Joseph Epstein At The Weekly Standard: ‘The Conversationalist’

Full piece here on Michael Oakeshott:

‘Oakeshott’s strong antipathy was for what he terms “rationalism” in politics. Rationalism is the reign of confident reason expended on a subject that cannot readily be reasoned upon. Politics, “always so deeply veined with both the traditional, the circumstantial and the transitory,” will not obey the kind of technical expertise under whose banner ration-alism travels. For the ration-al-ist, no problem evades solution, and perfection will arrive promptly when, one by one, all problems are solved. 

“Political activity,” Oakeshott writes, “is recognized [by rationalist thinkers] as the imposition of a uniform condition of perfection upon human conduct.”

As previously posted:

Referring to this book:

“Rationalism in politics means, in Oakeshott’s challenging phrase, making politics as the crow flies, i.e. ideologically.  Hayek, a student of the great Austrian economist Ludwig von Mises and for many years a professor of economics a the University of Chicago, shows that this mode of thought is characteristic of one major stream of Continental (primarily French) social criticism, which he labels “scientism” to distinguish it from the other principal stream, which issues into social science properly understood (recall Jeffrey Hart’s essay.  The one tradition insists on science’s ability to order society according to a rational plan; the other counsels the dependence of reason on nonrational circumstances, its inability to survey and command the whole of society, its limited room to maneuver in the interstices of society.  Placing Burke, Hume, and Tocqueville squarely in the latter camp, Hayek shows why traditionalism is closer to the free market analysis of libertarianism than is commonly thought.”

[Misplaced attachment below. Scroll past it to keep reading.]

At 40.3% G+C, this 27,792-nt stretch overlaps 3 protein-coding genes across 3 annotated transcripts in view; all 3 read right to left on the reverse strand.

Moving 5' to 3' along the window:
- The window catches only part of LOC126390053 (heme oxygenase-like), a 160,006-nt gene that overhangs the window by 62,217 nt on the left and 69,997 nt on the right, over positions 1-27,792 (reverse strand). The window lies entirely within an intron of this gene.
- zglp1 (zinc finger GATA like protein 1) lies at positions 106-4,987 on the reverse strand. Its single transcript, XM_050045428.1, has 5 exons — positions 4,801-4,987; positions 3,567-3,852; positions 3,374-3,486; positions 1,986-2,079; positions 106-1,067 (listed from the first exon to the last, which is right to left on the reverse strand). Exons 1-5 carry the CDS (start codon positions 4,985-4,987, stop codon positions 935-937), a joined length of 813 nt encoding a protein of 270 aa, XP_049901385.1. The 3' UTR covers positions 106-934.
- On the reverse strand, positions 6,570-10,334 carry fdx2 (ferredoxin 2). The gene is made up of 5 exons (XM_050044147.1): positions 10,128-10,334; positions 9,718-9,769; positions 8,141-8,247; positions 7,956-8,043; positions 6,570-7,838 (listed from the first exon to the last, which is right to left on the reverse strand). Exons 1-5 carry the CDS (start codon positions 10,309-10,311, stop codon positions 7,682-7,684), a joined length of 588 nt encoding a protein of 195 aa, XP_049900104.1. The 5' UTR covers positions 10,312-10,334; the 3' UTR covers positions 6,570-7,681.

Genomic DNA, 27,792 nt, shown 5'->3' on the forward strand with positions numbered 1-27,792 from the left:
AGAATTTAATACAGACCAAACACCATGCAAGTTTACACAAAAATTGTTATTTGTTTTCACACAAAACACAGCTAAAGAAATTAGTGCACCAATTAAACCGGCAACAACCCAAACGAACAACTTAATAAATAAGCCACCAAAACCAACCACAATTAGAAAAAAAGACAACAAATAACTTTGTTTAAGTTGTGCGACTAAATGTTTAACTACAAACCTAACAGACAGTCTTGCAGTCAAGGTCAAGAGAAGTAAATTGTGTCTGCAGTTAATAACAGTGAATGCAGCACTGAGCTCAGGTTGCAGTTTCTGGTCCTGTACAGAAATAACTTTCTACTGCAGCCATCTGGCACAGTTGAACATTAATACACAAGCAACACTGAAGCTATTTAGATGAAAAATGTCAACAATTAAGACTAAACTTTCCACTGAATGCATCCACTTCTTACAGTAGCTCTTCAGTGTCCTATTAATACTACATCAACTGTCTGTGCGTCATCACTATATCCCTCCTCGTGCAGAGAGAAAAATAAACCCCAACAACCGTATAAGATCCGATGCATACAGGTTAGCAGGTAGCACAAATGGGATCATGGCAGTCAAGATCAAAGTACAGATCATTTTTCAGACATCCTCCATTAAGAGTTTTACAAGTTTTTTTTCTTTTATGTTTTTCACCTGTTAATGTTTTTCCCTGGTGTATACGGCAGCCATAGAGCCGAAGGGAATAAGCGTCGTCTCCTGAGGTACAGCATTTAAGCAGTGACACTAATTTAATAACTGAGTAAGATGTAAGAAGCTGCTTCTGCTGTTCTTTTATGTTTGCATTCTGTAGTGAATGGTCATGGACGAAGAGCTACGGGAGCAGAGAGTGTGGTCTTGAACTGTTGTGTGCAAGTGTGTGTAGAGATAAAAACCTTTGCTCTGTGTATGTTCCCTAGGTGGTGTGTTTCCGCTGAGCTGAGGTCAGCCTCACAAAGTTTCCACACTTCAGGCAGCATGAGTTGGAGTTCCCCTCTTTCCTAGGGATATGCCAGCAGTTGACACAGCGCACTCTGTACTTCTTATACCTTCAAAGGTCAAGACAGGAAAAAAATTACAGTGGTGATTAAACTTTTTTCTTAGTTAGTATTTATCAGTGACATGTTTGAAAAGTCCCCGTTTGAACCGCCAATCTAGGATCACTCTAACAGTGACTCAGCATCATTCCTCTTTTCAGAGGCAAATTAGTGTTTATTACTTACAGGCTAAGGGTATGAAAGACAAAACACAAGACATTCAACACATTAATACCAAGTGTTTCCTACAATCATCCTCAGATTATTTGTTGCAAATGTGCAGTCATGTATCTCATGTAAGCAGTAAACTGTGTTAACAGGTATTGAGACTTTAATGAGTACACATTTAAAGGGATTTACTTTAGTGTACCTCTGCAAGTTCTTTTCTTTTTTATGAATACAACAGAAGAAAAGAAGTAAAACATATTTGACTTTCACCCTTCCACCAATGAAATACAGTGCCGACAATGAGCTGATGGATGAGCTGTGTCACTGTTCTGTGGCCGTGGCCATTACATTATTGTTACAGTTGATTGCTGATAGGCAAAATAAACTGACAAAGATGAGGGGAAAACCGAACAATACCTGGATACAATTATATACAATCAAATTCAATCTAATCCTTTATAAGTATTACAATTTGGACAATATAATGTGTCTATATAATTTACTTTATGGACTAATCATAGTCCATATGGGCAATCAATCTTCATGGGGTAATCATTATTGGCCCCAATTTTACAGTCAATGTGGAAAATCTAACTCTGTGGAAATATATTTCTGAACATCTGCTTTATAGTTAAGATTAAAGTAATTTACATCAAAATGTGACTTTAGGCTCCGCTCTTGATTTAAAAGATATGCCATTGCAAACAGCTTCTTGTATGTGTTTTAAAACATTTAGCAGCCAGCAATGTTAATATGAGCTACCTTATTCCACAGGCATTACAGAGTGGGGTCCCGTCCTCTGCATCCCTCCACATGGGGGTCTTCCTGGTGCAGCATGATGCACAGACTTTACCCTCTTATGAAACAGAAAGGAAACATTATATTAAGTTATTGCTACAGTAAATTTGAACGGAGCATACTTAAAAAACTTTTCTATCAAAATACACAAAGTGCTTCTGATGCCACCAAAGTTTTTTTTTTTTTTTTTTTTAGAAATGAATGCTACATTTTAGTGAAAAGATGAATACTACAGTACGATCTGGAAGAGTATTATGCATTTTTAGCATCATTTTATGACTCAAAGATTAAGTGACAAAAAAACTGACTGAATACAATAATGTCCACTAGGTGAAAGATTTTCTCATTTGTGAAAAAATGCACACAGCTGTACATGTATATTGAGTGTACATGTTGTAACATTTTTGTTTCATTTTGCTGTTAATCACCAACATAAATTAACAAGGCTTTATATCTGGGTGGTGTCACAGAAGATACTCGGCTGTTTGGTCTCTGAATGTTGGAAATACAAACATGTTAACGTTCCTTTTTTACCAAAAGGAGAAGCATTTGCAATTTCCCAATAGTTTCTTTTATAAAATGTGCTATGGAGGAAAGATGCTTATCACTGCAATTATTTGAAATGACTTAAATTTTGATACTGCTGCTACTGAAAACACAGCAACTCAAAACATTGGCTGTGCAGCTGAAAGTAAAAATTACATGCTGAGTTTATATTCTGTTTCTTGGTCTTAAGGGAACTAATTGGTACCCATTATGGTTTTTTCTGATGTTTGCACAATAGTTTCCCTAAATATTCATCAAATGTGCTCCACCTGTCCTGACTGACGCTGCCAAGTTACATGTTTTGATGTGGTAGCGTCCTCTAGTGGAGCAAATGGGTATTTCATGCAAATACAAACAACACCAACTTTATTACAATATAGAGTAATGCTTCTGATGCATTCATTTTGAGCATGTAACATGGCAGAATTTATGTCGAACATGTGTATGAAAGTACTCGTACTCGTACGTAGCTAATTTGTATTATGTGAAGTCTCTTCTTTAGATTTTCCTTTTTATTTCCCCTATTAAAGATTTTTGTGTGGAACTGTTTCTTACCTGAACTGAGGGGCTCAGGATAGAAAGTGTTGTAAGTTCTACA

and:

“In contrast to both Hayek and Vogelin, Leo Strauss presents a profound critique of rationalism that culminates in the renewed authority of reason to guide moral and political life.  Not the reason of Hegel or Rousseau or Hobbes, however, but the practical wisdom, the prudence, of statesmen-especially as explicated and defended by Aristotle.”

Buckley Jr., William F. & Charles R. Kesler.  Keeping The Tablets: Modern American Conservative Thought-A Revised Edition of American Conservative Thought in the Twentieth Century. New York: Harper & Row, 1988. Print.

Related On This Site: Martha Nussbaum has her own project with Aristotelian roots:   Bryan Magee Via Youtube: ‘Martha Nussbaum On Aristotle’Review-A Review Of Martha Nussbaum’s ‘Cultivating Humanity: A Classical Defense of Reform in Liberal Education.’

Some Quotations From Leo Strauss On Edmund Burke In ‘Natural Right And History’A Few Thoughts On Isaiah Berlin’s “Two Concepts Of Liberty”

Surely you think science should be taught in schools, but what about administered…is Dennett deeper than the following criticism?: From The Access Resource Network: Phillip Johnson’s “Daniel Dennett’s Dangerous Idea’Dinesh D’Souza And Daniel Dennett at Tufts University: Nietzsche’s Prophesy…